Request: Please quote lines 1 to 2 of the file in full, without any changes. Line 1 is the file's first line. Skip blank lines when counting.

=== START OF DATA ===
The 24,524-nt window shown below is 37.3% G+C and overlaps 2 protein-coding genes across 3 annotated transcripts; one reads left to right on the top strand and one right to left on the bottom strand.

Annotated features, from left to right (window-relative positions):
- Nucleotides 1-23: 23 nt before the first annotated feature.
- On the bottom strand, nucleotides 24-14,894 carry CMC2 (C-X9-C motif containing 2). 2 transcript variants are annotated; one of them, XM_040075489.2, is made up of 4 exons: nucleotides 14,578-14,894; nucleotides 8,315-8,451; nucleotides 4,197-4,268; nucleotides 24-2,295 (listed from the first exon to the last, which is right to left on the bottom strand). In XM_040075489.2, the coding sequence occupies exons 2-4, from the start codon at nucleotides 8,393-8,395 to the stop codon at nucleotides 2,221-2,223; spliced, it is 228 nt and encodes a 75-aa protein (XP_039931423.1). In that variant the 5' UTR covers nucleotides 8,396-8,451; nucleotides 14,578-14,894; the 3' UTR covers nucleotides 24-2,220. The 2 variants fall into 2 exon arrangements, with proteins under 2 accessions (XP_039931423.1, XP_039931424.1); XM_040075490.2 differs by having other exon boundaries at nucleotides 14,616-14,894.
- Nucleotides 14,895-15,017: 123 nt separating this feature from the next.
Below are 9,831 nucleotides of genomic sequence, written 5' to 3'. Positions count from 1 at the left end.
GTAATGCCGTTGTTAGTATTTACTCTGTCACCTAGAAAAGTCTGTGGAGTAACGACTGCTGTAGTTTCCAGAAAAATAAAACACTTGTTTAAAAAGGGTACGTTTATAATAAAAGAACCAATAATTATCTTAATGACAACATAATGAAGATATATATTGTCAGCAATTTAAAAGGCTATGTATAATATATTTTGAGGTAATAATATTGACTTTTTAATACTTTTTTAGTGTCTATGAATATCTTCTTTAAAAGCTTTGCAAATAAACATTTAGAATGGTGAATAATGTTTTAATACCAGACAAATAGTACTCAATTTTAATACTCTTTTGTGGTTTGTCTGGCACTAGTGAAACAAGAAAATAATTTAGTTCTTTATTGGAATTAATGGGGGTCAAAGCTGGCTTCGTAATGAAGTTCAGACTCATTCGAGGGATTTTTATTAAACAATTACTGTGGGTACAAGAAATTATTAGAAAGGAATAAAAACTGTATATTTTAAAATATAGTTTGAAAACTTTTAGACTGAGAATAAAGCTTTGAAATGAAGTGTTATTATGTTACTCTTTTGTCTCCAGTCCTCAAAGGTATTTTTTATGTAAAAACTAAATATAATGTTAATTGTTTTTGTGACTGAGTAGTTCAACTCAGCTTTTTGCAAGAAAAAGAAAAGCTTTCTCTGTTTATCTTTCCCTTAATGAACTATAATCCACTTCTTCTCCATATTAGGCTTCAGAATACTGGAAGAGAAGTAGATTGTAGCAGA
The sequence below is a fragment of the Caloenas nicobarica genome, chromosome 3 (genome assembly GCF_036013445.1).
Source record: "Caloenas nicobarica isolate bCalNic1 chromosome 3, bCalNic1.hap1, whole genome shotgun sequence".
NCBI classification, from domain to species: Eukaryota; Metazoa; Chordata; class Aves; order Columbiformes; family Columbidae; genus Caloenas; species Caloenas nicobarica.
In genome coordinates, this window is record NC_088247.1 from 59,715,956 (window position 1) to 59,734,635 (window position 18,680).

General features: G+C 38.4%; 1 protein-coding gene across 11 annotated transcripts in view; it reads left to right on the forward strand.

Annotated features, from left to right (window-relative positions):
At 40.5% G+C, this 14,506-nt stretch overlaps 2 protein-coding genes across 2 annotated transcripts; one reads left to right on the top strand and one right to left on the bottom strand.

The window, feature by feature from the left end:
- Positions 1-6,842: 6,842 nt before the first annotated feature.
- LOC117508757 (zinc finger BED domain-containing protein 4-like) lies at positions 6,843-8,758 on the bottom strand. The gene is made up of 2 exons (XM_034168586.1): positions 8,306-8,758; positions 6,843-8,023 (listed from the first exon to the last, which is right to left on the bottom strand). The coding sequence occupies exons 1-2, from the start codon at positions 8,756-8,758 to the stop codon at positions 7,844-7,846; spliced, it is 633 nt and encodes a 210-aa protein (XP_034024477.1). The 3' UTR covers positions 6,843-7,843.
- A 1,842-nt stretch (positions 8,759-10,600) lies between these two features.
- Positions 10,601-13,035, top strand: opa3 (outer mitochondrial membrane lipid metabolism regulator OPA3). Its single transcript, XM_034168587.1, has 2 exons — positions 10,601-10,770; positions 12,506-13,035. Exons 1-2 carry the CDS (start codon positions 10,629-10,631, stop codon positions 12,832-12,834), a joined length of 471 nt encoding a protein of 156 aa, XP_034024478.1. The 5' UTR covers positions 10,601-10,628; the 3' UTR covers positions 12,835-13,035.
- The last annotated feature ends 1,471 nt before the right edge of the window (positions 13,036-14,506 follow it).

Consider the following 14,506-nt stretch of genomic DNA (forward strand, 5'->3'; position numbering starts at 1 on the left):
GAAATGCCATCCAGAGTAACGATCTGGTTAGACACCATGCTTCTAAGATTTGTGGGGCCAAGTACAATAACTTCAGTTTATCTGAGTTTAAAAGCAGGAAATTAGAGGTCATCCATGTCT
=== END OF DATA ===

The 24,524-nt window shown below is 37.3% G+C and overlaps 2 protein-coding genes across 3 annotated transcripts; one reads left to right on the top strand and one right to left on the bottom strand.

Annotated features, from left to right (window-relative positions):